post #13 of 18

I think it is really awesome that they don't add extra chemicals to any of their products... even polyester.  I won't buy polyester either because its yucky if you ask me, but at least they aren't adding MORE chemicals to the stuff which affects the children of the parents who don't know about the junkiness of polyester.  Some companies DO add extra stuff.

 

I love carters, and Kiddo wears primarily cotton.  I'm glad I can buy their cotton products without worrying about extra stuff on them.  I can't afford organic everything either so knowing I can get non organic, non flame retardant chemicals products is a comfortable compromise for me.... and if for some reason I do want polyester (fleece is fuzzy and warm) I know that at the very least, carters fleece pajamas won't have extra stuff on top of what its already made of.

post #14 of 18

I see that this is an old post, and I wanted to make the point that I think Carter's policy might have changed.  We were recently given some fleece Carter's pjs that specifically state "flame retardant" on the tag.  When my son wore them before they were washed, they gave him a rash.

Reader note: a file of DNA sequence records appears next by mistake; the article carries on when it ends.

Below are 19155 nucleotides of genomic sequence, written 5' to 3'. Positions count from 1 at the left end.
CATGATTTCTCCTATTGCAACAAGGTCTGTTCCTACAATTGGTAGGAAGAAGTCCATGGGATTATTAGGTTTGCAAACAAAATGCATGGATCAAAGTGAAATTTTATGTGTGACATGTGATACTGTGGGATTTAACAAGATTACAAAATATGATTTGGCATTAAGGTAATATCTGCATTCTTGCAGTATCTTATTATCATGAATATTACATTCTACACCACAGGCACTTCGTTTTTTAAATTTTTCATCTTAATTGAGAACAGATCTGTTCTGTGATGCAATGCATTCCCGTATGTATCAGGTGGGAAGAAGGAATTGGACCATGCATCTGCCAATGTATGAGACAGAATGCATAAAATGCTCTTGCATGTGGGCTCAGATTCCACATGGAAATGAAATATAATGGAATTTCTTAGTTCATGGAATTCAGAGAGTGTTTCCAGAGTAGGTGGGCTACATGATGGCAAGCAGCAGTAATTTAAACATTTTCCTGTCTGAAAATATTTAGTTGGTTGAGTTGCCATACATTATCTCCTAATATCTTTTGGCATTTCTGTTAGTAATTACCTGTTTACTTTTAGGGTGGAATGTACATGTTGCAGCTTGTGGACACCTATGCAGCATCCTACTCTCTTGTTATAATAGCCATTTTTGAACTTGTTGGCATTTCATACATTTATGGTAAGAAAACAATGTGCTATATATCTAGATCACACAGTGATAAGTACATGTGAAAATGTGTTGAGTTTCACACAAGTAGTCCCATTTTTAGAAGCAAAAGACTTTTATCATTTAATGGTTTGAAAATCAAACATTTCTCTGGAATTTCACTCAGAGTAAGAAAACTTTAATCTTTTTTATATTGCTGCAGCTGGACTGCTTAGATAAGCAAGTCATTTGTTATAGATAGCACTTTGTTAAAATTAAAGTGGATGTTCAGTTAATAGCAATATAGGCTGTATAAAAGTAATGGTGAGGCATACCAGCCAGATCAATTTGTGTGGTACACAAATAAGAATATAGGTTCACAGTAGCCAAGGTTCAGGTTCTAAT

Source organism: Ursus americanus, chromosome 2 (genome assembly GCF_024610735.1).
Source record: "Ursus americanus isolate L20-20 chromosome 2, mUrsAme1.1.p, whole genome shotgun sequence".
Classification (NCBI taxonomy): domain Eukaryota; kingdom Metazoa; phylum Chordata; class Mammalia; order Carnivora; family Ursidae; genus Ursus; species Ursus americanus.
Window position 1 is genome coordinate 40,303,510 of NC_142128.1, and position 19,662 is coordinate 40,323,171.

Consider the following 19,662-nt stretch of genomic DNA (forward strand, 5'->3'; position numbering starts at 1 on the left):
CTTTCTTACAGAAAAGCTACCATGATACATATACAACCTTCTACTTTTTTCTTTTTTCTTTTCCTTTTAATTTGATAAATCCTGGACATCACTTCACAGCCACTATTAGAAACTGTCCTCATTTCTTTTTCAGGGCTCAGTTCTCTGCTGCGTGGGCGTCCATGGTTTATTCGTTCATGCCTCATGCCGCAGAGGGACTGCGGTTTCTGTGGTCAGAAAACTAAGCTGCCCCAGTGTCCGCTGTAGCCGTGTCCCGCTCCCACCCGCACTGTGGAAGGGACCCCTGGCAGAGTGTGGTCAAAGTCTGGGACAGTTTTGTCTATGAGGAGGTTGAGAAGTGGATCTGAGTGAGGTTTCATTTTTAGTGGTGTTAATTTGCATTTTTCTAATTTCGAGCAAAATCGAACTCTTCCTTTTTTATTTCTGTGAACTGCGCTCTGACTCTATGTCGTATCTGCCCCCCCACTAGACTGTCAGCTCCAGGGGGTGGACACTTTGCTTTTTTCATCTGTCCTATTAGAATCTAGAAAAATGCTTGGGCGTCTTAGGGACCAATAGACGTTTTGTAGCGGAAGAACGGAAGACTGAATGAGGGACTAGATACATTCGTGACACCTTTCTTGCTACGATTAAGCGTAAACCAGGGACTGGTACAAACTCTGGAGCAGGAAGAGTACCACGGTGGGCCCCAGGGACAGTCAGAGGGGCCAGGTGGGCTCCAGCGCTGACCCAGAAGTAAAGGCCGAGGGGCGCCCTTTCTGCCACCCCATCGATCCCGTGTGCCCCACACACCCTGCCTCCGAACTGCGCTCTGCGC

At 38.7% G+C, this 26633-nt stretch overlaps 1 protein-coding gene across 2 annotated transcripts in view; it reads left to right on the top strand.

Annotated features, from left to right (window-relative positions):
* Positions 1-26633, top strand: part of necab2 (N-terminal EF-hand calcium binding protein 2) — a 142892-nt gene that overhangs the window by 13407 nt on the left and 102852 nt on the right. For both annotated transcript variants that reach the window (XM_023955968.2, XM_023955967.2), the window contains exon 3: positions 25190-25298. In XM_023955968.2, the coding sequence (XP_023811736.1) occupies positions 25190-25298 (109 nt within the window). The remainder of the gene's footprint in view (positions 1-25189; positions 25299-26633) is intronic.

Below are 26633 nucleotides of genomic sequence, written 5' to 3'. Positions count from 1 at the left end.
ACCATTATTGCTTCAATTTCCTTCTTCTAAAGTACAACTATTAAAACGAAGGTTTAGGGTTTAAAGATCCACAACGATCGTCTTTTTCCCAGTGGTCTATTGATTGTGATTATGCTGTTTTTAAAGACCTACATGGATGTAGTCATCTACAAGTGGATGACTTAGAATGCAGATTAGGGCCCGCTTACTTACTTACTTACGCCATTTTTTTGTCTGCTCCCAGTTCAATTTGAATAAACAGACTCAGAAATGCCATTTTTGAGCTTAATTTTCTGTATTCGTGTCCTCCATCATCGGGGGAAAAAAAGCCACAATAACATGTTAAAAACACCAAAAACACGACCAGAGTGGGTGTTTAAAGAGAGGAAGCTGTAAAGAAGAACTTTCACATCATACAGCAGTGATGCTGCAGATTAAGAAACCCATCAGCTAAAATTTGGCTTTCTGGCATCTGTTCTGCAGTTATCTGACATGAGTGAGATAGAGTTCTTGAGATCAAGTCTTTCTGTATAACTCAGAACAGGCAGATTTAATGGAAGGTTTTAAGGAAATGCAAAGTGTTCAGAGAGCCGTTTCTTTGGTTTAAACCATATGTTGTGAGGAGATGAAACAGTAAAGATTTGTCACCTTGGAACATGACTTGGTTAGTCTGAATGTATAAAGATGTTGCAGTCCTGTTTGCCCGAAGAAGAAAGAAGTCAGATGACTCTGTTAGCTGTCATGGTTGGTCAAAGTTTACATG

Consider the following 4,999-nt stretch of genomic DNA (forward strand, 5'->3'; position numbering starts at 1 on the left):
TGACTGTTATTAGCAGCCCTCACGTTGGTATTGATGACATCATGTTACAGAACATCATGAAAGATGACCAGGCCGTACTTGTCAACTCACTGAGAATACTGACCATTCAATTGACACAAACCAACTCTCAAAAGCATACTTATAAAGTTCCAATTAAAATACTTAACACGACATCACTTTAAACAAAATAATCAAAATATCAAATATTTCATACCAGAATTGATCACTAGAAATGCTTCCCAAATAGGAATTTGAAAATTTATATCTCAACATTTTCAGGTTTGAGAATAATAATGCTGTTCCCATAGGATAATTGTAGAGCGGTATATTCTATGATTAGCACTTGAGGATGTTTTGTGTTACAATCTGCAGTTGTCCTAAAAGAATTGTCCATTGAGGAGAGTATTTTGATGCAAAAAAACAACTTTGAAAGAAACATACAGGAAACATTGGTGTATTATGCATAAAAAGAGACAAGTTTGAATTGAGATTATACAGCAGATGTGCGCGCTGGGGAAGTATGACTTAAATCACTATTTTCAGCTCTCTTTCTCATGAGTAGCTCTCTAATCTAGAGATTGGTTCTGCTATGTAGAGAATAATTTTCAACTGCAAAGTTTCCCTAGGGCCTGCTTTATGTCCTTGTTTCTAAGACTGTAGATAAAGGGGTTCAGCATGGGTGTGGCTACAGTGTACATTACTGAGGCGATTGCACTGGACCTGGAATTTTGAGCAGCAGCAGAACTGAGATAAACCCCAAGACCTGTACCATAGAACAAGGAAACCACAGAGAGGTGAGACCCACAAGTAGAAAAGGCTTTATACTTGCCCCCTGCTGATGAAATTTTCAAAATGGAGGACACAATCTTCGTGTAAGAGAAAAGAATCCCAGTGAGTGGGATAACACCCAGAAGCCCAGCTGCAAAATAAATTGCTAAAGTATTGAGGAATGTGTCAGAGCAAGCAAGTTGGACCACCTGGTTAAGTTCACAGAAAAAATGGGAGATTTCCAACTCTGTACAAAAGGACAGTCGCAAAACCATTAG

post #15 of 18
Quote:
Originally Posted by altoidmandy View Post

I see that this is an old post, and I wanted to make the point that I think Carter's policy might have changed.  We were recently given some fleece Carter's pjs that specifically state "flame retardant" on the tag.  When my son wore them before they were washed, they gave him a rash.


all fleece is flame retardant.  it is made of polyester which is made using flame retardant chemicals.  Whenever I buy carter's cotton pajamas however, it always has the bright yellow warning tag and the clothes themselves say to wear them fitted as they aren't flame retardant.  I bought recently myself.